> A question, to clarify my fuzzy thinking about such things:
> Can a business have a server connected to the Internet but limit access to
> just their employees? I don't mean a password protected scheme, but rather
> the server being totally closed to the outside world other than to their
> internal employees? Or is this something that can only be provided by a LAN
> with no Internet connection?
> Cheers,
> tedd

Hey, one I can answer!

The short answer is "Yes".  It can be done in a firewall:  for
instance, take the following network setups.

1) Internal machines on a single range (,
gateway machine at, web server at
  In this situation, the gateway passes traffic web traffic from
outside to (destination NATing, in linux's iptables), and
traffic from inside to  There's no reasonable way for
outside traffic to reach the web server, but the web server can still
reach the outside world.  If you don't want to have ANYONE outside the
private network reach the web server, you can eliminate the dnat rule
so port 80 traffic isn't forwarded.  If the employees need access from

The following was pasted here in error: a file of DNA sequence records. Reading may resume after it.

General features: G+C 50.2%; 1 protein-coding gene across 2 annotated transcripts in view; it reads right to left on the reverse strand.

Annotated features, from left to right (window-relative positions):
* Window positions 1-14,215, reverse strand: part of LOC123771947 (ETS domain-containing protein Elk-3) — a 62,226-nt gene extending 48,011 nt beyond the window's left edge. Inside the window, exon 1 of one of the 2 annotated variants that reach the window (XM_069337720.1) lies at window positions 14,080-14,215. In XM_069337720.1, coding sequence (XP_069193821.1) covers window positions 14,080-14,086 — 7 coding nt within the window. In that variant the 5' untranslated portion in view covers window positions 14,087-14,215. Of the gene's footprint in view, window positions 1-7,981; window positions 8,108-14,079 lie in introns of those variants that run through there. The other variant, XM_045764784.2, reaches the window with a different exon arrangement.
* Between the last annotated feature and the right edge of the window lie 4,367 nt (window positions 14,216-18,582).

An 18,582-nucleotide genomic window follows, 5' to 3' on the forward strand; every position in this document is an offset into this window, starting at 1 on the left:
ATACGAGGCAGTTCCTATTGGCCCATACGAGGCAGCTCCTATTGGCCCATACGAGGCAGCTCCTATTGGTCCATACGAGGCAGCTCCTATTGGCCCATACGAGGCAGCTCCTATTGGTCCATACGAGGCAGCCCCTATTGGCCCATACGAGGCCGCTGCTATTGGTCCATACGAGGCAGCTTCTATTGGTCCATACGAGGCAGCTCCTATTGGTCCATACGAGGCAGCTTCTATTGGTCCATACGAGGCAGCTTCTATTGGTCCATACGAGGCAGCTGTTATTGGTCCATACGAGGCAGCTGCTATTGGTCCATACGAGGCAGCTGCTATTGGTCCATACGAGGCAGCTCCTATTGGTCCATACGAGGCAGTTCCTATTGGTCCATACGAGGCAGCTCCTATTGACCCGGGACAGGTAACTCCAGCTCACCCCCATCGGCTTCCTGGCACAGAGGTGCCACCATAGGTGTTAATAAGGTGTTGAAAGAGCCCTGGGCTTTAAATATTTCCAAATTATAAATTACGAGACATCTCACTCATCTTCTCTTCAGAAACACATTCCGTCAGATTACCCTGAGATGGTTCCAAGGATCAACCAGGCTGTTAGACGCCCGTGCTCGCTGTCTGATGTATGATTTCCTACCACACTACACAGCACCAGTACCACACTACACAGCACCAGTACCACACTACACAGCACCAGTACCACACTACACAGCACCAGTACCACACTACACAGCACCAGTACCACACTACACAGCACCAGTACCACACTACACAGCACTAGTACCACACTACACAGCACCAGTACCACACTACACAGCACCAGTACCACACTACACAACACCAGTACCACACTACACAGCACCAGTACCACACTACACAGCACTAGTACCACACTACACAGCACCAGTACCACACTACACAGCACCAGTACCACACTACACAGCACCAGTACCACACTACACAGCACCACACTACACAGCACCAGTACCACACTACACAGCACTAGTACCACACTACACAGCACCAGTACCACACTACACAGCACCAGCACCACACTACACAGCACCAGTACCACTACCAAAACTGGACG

outside, a VPN would work best, as Ash suggested, but there are other
options.  The catch is that you need to either use virtual hosts,
which brings one set of problems, or two pieces of web-server software
(two instances of apache, for instance), which brings a different set
of problems.

2) All systems on publicly reachable addresses
(, to pick at random).  The web server is at, there is no gateway.  The firewall here needs to be on the
web server, since there is no gateway, and it only allows port 8880
traffic in if it's from the range  Again, if no
external access is necessary, it can be simplified somewhat.

In either instance, employees with permanent IP addresses at home can
be allowed in via the firewall.



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